“Files from the secret vote-blocking campaign were obtained by BBC Television Newsnight, London. They were attached to emails accidentally sent by Republican operatives to a non-party website.

    “One group of voters wrongly identified by the Republicans as registering to vote from false addresses: servicemen and women sent overseas.

    “Here’s how the scheme worked: The RNC mailed these voters letters in envelopes marked, ‘Do not forward’, to be returned to the sender. These letters were mailed to servicemen and women, some stationed overseas, to their US home addresses. The letters then returned to the Bush-Cheney campaign as ‘undeliverable.’

    “The lists of soldiers of ‘undeliverable’ letters were transmitted from state headquarters, in this case Florida, to the RNC in Washington. The party could then challenge the voters’ registration and thereby prevent their absentee ballots being counted.

    “One target list was comprised exclusively of voters registered at the Jacksonville, Florida, Naval Air Station. Jacksonville is third largest naval installation in the US, best known as home of the Blue Angels fighting squandron.

    “Our team contacted the homes of several on the caging list, such as Randall Prausa, a serviceman, whose wife said he had been ordered overseas.

    “A soldier returning home in time to vote in November 2004 could also be challenged on the basis of the returned envelope. Soldiers challenged would be required to vote by ‘provisional’ ballot.

    “Over one million provisional ballots cast in the 2004 race were never counted; over half a million absentee ballots were also rejected. The extraordinary rise in the number of rejected ballots was the result of the widespread multi-state voter challenge campaign by the Republican Party. The operation, of which the purge of Black soldiers was a small part, was the first mass challenge to voting America had seen in two decades.

    “The BBC obtained several dozen confidential emails sent by the Republican’s national Research Director and Deputy Communications chief, Tim Griffin to GOP Florida campaign chairman Brett Doster and other party leaders. Attached were spreadsheets marked, ‘Caging.xls.’ Each of these contained several hundred to a few thousand voters and their addresses.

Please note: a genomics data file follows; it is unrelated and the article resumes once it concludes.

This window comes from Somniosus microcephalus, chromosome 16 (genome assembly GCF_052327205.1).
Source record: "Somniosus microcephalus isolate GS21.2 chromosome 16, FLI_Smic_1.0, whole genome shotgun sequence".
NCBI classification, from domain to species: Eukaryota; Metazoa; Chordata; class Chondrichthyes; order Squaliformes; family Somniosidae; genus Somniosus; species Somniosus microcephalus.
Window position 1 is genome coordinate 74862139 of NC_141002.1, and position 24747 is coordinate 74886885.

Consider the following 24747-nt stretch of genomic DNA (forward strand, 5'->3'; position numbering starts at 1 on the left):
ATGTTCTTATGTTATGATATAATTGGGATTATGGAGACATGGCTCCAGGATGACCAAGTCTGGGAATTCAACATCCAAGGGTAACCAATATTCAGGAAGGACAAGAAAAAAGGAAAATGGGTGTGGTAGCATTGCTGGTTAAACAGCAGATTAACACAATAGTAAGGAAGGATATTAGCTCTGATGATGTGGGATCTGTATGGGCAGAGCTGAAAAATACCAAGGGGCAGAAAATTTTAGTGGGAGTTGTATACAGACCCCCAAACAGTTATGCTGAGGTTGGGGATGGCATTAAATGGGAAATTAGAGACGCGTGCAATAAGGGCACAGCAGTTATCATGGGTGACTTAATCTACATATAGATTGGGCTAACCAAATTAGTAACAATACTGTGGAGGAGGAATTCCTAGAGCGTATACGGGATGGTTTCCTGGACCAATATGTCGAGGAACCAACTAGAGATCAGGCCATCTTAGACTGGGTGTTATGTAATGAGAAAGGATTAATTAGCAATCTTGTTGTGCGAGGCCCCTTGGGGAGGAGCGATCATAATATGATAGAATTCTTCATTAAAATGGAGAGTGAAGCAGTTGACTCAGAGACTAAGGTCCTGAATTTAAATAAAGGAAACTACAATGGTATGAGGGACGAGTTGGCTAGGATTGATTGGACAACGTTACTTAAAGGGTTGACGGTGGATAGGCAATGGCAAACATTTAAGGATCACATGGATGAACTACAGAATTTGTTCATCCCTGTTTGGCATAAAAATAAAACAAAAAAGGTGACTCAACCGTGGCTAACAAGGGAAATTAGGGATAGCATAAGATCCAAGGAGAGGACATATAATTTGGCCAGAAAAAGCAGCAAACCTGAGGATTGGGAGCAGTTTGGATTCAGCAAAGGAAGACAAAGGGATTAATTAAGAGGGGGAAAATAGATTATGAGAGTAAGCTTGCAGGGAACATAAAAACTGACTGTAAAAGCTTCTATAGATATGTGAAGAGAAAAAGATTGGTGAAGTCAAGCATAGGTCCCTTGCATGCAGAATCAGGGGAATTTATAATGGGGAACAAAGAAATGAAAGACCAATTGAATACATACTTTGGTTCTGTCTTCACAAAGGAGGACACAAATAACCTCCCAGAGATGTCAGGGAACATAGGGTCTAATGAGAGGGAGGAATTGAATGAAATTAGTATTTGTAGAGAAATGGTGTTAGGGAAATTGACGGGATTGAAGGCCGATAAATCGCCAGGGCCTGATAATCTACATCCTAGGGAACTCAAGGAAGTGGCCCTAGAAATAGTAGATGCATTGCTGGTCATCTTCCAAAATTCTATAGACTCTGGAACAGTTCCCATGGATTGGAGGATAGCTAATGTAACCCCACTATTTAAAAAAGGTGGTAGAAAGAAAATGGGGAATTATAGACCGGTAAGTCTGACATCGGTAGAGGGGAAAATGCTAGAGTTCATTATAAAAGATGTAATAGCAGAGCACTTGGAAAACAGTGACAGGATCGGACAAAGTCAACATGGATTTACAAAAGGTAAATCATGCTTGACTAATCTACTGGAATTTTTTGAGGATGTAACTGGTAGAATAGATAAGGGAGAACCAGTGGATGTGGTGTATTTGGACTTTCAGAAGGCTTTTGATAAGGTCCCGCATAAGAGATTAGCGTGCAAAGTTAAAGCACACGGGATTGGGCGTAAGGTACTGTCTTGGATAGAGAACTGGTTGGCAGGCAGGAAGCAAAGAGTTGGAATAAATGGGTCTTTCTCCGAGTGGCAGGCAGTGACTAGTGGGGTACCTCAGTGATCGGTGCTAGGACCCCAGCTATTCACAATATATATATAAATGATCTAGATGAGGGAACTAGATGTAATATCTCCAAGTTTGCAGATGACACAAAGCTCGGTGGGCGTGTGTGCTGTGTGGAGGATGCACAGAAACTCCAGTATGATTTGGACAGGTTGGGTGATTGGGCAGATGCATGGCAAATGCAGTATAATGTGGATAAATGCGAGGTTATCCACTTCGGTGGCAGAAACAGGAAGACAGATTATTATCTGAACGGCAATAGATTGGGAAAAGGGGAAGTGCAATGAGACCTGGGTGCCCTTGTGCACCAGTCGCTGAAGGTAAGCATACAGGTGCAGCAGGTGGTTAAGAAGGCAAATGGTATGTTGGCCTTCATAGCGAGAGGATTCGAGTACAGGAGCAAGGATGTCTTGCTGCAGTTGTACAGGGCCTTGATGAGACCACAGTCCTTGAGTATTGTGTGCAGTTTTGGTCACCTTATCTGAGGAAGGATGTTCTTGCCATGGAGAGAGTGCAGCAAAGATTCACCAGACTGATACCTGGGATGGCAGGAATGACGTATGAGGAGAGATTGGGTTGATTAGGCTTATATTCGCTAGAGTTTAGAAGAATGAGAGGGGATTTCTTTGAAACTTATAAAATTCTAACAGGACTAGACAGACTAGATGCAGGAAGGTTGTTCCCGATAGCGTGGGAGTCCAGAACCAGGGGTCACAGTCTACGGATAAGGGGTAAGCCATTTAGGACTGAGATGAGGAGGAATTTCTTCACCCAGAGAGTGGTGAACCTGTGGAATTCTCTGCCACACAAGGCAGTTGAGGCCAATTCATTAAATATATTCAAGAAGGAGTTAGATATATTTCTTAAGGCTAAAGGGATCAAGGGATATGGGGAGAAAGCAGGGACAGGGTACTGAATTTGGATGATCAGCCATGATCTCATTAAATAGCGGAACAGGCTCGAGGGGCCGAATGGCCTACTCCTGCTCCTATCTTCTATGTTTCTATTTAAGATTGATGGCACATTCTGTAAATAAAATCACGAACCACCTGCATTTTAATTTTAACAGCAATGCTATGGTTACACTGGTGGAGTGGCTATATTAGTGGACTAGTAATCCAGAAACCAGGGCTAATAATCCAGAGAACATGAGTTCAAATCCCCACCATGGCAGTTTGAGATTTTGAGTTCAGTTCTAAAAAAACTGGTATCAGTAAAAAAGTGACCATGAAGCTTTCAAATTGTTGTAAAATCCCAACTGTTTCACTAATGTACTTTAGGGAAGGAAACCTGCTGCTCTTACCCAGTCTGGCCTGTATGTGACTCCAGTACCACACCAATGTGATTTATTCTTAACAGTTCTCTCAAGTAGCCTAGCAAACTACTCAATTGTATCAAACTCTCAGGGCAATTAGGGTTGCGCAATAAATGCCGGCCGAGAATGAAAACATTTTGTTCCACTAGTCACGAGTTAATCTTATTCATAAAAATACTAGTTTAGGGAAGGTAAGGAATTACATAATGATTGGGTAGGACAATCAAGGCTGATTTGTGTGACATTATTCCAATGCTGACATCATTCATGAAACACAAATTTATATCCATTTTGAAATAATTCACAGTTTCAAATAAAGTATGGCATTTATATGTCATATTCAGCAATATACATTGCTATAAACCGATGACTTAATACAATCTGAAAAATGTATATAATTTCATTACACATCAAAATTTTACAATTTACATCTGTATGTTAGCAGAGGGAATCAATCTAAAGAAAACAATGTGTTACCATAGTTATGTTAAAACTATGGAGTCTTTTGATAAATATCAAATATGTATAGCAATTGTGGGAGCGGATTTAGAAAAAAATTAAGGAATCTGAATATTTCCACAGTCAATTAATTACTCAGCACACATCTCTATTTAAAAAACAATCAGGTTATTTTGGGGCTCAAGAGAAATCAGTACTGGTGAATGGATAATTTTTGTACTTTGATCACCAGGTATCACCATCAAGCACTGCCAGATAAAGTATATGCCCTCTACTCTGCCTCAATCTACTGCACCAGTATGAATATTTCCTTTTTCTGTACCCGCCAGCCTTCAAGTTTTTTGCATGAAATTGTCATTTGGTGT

“A check of the demographics of the addresses on the ‘caging lists,’ as the GOP leaders called them indicated that most were in African-American majority zip codes.

    “These GOP caging lists were obtained by the same BBC team that first exposed the wrongful purge of African-American ‘felon’ voters in 2000 by then-Secretary of State Katherine Harris. Eliminating the voting rights of those voters — 94,000 were targeted — likely caused Al Gore’s defeat in that race.

    “The party has refused to say why it would mark soldiers as having ‘bad addresses’ subject to challenge when they had been assigned abroad.

    “The apparent challenge campaign was not inexpensive. The GOP mailed the letters first class, at a total cost likely exceeding millions of dollars, so that the addresses would be returned to ‘cage’ workers.

    “Setting up such a challenge list would be a crime under federal law. The Voting Rights Act of 1965 outlaws mass challenges of voters where race is a factor in choosing the targeted group.

    It is not possible at this time to determine how many on the potential blacklist were ultimately challenged and lost their vote. Soldiers sending in their ballot from abroad would not know their vote was lost because of a challenge.”

    For complete story and copyright info, see http://www.gregpalast.com/mass.....o-soldiers

    Fortunately, Washington has stronger laws to protect voters than Florida or Ohio, and we have a Democratic legislature that turned back GOP efforts to weaken our laws and make this kind of bullshit possible here.

    Unfortunately, King County has a partisan prosecutor who refuses to do anything about GOP operatives who commit felons in the course of trying to take away our citizens’ right to vote.

  59. 76

    libbertine spews:

    David, you’ve let your partisan politicking get in the way of common sense. I’m a Sims supporter AND a Dean Logan supporter, and even I can admit that this is a major fuck-up on the part of the County. In the era of identity theft, goverment should be shoring up its protection of personal information just like everyone else. Sure, Dunn used it for political advantage, but calling attention to this problem is not a bad thing, if it means the problem gets FIXED.

  60. 77

    Tree Frog Farmer spews:

    RR@64 I don’t think losing his SS# will hurt Mark the Retarded Redneck. . . ever since TRW 86’d him he’s had to use a prepaid Visa Card. The AM-PM learned early on to only take cash or M.O.’s from him for them.

  61. 78

    N in Seattle spews:

    You’re new here, eh, Wondering…?

    It’s Shaw as in Raymond Shaw in The Manchurian Candidate, the programmed/brainwashed automaton son of the evil and manipulative Mrs. Iselin.

    Starring Angela Lansbury as Jennifer Dunn and Laurence Harvey as Reagan Dunn.

  62. 79

    RUFUS Fitzgerald Kennedy spews:

    80

    While rabbit gets most of his info from democratic hack sites I get mine straight from the military. Like this